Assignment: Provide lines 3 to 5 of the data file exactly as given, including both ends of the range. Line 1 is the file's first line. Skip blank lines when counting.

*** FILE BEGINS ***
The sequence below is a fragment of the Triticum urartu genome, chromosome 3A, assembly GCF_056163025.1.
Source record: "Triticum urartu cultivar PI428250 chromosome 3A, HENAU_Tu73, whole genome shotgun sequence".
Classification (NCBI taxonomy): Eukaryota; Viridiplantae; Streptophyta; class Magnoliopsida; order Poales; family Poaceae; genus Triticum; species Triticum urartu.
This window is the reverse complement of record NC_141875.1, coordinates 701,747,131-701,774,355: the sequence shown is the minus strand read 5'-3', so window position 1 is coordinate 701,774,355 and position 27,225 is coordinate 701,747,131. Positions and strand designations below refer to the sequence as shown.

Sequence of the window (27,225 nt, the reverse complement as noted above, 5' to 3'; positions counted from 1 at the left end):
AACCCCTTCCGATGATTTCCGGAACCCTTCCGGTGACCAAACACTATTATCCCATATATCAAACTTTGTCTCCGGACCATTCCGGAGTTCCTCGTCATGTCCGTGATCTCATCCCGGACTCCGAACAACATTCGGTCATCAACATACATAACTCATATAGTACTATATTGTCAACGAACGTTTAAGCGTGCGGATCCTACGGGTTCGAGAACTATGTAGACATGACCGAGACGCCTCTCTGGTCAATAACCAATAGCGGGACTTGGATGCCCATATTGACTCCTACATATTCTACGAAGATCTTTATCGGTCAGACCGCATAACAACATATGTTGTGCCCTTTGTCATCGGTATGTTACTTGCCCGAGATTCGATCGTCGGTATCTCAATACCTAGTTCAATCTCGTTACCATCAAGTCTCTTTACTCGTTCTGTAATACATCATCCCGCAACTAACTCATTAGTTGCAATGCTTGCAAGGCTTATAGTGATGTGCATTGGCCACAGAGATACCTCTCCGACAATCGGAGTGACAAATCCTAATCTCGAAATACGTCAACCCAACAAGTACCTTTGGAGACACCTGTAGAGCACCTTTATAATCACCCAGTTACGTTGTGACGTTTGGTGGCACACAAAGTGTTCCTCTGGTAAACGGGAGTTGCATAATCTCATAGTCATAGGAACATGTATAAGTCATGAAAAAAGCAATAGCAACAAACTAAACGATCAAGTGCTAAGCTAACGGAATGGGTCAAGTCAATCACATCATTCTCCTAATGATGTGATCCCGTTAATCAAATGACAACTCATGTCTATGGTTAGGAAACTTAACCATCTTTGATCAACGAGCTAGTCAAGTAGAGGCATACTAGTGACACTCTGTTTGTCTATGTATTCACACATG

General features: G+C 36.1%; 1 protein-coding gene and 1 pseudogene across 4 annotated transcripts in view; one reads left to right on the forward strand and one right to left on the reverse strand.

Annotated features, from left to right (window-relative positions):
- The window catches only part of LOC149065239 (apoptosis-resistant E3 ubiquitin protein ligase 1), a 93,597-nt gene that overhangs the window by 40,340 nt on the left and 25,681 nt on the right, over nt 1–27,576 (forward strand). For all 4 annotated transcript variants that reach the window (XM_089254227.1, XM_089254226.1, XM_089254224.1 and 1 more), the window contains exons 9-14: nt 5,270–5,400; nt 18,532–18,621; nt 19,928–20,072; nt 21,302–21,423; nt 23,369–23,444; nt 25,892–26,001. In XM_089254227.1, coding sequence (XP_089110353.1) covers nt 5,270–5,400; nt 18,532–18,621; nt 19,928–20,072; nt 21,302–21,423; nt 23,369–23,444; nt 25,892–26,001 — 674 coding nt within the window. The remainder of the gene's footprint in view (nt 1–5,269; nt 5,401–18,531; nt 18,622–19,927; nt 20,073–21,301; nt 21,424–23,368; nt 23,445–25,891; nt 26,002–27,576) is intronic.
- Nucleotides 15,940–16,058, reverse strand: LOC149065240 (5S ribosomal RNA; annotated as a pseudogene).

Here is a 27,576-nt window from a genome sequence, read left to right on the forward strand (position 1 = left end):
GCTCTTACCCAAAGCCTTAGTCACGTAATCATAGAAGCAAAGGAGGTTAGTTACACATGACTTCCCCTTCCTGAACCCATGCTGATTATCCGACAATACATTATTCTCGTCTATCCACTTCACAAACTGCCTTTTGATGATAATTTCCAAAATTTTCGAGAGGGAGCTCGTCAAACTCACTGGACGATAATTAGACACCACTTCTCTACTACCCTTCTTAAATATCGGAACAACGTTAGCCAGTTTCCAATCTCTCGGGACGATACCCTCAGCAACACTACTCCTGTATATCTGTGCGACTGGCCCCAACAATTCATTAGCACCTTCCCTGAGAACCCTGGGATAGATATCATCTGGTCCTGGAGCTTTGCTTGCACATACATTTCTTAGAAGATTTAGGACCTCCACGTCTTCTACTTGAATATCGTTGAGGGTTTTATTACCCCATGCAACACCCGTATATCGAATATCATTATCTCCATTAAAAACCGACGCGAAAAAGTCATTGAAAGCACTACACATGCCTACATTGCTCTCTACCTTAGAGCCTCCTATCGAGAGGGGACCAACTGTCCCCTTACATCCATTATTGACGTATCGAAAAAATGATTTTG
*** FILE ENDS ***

Classification (NCBI taxonomy): Eukaryota; Viridiplantae; Streptophyta; class Magnoliopsida; order Poales; family Poaceae; genus Triticum; species Triticum urartu.
This window is the reverse complement of record NC_141875.1, coordinates 701,747,131-701,774,355: the sequence shown is the minus strand read 5'-3', so window position 1 is coordinate 701,774,355 and position 27,225 is coordinate 701,747,131. Positions and strand designations below refer to the sequence as shown.

Sequence of the window (27,225 nt, the reverse complement as noted above, 5' to 3'; positions counted from 1 at the left end):